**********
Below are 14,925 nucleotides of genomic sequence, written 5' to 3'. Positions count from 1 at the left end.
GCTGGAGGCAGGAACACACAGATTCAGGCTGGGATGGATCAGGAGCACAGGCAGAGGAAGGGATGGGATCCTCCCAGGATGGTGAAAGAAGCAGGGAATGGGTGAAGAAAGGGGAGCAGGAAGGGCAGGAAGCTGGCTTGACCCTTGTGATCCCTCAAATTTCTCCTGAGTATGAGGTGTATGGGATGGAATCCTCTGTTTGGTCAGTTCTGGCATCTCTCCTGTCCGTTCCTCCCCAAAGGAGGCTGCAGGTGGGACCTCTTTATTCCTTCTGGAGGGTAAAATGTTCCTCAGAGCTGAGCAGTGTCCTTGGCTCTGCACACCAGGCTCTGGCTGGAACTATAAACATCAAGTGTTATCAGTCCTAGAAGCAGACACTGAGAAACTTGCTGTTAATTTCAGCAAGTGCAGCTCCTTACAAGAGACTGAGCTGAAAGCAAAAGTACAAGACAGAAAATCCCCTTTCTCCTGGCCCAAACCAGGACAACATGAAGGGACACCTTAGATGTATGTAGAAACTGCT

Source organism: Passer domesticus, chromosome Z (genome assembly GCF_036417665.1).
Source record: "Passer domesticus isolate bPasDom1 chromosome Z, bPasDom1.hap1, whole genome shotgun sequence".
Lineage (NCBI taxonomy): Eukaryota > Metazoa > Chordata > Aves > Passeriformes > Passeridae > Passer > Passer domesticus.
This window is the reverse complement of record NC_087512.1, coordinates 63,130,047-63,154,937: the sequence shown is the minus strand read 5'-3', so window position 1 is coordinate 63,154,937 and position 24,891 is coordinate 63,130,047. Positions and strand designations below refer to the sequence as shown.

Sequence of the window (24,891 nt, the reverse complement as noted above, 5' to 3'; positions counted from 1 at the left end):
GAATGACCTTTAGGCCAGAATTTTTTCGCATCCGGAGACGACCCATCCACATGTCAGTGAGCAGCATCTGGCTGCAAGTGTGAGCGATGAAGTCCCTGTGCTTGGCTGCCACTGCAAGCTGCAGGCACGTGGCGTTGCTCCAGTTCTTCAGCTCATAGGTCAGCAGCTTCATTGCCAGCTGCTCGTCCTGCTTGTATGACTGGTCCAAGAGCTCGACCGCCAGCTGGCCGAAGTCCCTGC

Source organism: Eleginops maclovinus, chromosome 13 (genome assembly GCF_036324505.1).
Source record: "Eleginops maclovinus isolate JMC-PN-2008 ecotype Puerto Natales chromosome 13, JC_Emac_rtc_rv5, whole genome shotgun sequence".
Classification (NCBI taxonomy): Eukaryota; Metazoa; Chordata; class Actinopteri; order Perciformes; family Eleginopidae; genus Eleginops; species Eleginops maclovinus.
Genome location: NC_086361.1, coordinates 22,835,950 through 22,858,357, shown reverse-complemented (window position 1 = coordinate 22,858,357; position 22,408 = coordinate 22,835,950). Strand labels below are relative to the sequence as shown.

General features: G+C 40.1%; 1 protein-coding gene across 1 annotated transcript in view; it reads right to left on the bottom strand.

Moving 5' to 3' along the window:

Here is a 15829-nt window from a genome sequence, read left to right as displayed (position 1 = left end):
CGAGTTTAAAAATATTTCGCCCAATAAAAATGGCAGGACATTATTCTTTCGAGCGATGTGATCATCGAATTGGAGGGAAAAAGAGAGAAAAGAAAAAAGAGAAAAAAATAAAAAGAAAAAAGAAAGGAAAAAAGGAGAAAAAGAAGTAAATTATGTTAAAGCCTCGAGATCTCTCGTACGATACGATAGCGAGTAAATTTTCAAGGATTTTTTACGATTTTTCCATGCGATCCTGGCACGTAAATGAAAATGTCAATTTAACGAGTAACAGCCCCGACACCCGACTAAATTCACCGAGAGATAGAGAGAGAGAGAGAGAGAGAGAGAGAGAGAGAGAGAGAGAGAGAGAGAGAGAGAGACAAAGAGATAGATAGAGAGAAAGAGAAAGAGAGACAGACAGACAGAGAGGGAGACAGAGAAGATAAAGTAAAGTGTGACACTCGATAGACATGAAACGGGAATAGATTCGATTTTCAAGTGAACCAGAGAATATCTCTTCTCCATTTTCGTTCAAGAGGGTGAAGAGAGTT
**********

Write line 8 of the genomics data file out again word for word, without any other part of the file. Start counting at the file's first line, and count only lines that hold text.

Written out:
GAATGACCTTTAGGCCAGAATTTTTTCGCATCCGGAGACGACCCATCCACATGTCAGTGAGCAGCATCTGGCTGCAAGTGTGAGCGATGAAGTCCCTGTGCTTGGCTGCCACTGCAAGCTGCAGGCACGTGGCGTTGCTCCAGTTCTTCAGCTCATAGGTCAGCAGCTTCATTGCCAGCTGCTCGTCCTGCTTGTATGACTGGTCCAAGAGCTCGACCGCCAGCTGGCCGAAGTCCCTGC